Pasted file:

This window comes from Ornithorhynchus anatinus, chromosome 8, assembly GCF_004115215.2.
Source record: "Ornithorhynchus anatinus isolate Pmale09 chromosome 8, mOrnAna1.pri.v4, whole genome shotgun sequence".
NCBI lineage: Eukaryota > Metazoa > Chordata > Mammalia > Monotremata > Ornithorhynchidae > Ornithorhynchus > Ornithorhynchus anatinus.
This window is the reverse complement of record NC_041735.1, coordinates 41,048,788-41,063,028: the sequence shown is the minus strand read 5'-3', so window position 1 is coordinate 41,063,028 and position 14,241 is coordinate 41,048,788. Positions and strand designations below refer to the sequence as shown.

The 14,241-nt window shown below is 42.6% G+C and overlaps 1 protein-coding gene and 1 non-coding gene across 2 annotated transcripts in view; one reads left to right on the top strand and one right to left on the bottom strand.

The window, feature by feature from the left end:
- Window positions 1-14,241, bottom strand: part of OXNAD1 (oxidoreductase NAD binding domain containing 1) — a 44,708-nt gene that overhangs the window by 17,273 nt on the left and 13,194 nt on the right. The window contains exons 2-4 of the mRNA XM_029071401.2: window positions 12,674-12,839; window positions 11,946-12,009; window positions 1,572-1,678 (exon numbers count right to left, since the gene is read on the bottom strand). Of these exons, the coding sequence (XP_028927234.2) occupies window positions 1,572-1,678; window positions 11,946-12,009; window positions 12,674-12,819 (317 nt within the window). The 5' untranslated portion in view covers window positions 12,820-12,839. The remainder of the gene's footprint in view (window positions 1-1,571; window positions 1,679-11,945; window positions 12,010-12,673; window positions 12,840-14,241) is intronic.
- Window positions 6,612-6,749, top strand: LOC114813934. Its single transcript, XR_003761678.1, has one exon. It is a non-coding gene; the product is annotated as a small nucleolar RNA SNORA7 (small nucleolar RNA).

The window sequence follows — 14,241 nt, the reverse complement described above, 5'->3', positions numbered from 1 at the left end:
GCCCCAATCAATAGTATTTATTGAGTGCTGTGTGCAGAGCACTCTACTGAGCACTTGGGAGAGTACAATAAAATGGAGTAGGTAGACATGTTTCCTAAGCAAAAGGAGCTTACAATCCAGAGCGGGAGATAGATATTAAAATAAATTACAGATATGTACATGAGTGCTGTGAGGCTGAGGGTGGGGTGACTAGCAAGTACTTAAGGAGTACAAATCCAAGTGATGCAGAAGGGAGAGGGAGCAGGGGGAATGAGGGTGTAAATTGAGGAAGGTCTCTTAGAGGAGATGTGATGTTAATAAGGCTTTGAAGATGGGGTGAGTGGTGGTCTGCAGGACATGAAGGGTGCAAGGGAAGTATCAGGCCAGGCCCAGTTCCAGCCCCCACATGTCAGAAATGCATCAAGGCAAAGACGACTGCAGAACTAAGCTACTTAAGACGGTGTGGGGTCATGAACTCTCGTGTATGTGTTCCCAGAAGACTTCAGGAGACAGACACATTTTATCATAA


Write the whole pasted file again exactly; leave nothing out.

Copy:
This window comes from Ornithorhynchus anatinus, chromosome 8, assembly GCF_004115215.2.
Source record: "Ornithorhynchus anatinus isolate Pmale09 chromosome 8, mOrnAna1.pri.v4, whole genome shotgun sequence".
NCBI lineage: Eukaryota > Metazoa > Chordata > Mammalia > Monotremata > Ornithorhynchidae > Ornithorhynchus > Ornithorhynchus anatinus.
This window is the reverse complement of record NC_041735.1, coordinates 41,048,788-41,063,028: the sequence shown is the minus strand read 5'-3', so window position 1 is coordinate 41,063,028 and position 14,241 is coordinate 41,048,788. Positions and strand designations below refer to the sequence as shown.

The 14,241-nt window shown below is 42.6% G+C and overlaps 1 protein-coding gene and 1 non-coding gene across 2 annotated transcripts in view; one reads left to right on the top strand and one right to left on the bottom strand.

The window, feature by feature from the left end:
- Window positions 1-14,241, bottom strand: part of OXNAD1 (oxidoreductase NAD binding domain containing 1) — a 44,708-nt gene that overhangs the window by 17,273 nt on the left and 13,194 nt on the right. The window contains exons 2-4 of the mRNA XM_029071401.2: window positions 12,674-12,839; window positions 11,946-12,009; window positions 1,572-1,678 (exon numbers count right to left, since the gene is read on the bottom strand). Of these exons, the coding sequence (XP_028927234.2) occupies window positions 1,572-1,678; window positions 11,946-12,009; window positions 12,674-12,819 (317 nt within the window). The 5' untranslated portion in view covers window positions 12,820-12,839. The remainder of the gene's footprint in view (window positions 1-1,571; window positions 1,679-11,945; window positions 12,010-12,673; window positions 12,840-14,241) is intronic.
- Window positions 6,612-6,749, top strand: LOC114813934. Its single transcript, XR_003761678.1, has one exon. It is a non-coding gene; the product is annotated as a small nucleolar RNA SNORA7 (small nucleolar RNA).

The window sequence follows — 14,241 nt, the reverse complement described above, 5'->3', positions numbered from 1 at the left end:
GCCCCAATCAATAGTATTTATTGAGTGCTGTGTGCAGAGCACTCTACTGAGCACTTGGGAGAGTACAATAAAATGGAGTAGGTAGACATGTTTCCTAAGCAAAAGGAGCTTACAATCCAGAGCGGGAGATAGATATTAAAATAAATTACAGATATGTACATGAGTGCTGTGAGGCTGAGGGTGGGGTGACTAGCAAGTACTTAAGGAGTACAAATCCAAGTGATGCAGAAGGGAGAGGGAGCAGGGGGAATGAGGGTGTAAATTGAGGAAGGTCTCTTAGAGGAGATGTGATGTTAATAAGGCTTTGAAGATGGGGTGAGTGGTGGTCTGCAGGACATGAAGGGTGCAAGGGAAGTATCAGGCCAGGCCCAGTTCCAGCCCCCACATGTCAGAAATGCATCAAGGCAAAGACGACTGCAGAACTAAGCTACTTAAGACGGTGTGGGGTCATGAACTCTCGTGTATGTGTTCCCAGAAGACTTCAGGAGACAGACACATTTTATCATAA